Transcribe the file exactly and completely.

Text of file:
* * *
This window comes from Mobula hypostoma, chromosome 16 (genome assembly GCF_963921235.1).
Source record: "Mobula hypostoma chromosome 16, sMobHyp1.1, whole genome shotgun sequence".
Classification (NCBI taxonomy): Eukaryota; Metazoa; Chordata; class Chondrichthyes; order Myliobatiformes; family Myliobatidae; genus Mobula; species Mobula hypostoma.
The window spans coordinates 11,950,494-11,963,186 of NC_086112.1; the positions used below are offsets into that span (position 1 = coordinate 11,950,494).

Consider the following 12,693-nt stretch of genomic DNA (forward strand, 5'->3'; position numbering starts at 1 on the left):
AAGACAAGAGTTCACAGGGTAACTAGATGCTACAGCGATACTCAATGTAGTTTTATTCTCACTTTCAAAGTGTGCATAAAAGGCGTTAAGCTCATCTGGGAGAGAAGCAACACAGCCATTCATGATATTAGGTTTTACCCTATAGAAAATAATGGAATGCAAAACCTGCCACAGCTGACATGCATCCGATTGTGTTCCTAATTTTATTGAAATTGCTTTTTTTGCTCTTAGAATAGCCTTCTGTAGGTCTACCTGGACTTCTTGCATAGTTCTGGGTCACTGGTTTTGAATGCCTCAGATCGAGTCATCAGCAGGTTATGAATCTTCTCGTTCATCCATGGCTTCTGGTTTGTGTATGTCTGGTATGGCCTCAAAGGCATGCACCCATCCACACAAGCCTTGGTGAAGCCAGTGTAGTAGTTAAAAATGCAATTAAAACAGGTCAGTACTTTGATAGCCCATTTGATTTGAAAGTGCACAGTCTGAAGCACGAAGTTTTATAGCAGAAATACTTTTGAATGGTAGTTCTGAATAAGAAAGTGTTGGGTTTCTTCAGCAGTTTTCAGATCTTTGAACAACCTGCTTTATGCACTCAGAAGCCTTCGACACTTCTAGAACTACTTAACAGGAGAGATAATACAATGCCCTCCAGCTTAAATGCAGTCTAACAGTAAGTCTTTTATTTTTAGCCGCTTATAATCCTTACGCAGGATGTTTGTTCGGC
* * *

This window comes from Mobula hypostoma, chromosome 16 (genome assembly GCF_963921235.1).
Source record: "Mobula hypostoma chromosome 16, sMobHyp1.1, whole genome shotgun sequence".
Classification (NCBI taxonomy): Eukaryota; Metazoa; Chordata; class Chondrichthyes; order Myliobatiformes; family Myliobatidae; genus Mobula; species Mobula hypostoma.
The window spans coordinates 11,950,494-11,963,186 of NC_086112.1; the positions used below are offsets into that span (position 1 = coordinate 11,950,494).

Consider the following 12,693-nt stretch of genomic DNA (forward strand, 5'->3'; position numbering starts at 1 on the left):
AAGACAAGAGTTCACAGGGTAACTAGATGCTACAGCGATACTCAATGTAGTTTTATTCTCACTTTCAAAGTGTGCATAAAAGGCGTTAAGCTCATCTGGGAGAGAAGCAACACAGCCATTCATGATATTAGGTTTTACCCTATAGAAAATAATGGAATGCAAAACCTGCCACAGCTGACATGCATCCGATTGTGTTCCTAATTTTATTGAAATTGCTTTTTTTGCTCTTAGAATAGCCTTCTGTAGGTCTACCTGGACTTCTTGCATAGTTCTGGGTCACTGGTTTTGAATGCCTCAGATCGAGTCATCAGCAGGTTATGAATCTTCTCGTTCATCCATGGCTTCTGGTTTGTGTATGTCTGGTATGGCCTCAAAGGCATGCACCCATCCACACAAGCCTTGGTGAAGCCAGTGTAGTAGTTAAAAATGCAATTAAAACAGGTCAGTACTTTGATAGCCCATTTGATTTGAAAGTGCACAGTCTGAAGCACGAAGTTTTATAGCAGAAATACTTTTGAATGGTAGTTCTGAATAAGAAAGTGTTGGGTTTCTTCAGCAGTTTTCAGATCTTTGAACAACCTGCTTTATGCACTCAGAAGCCTTCGACACTTCTAGAACTACTTAACAGGAGAGATAATACAATGCCCTCCAGCTTAAATGCAGTCTAACAGTAAGTCTTTTATTTTTAGCCGCTTATAATCCTTACGCAGGATGTTTGTTCGGC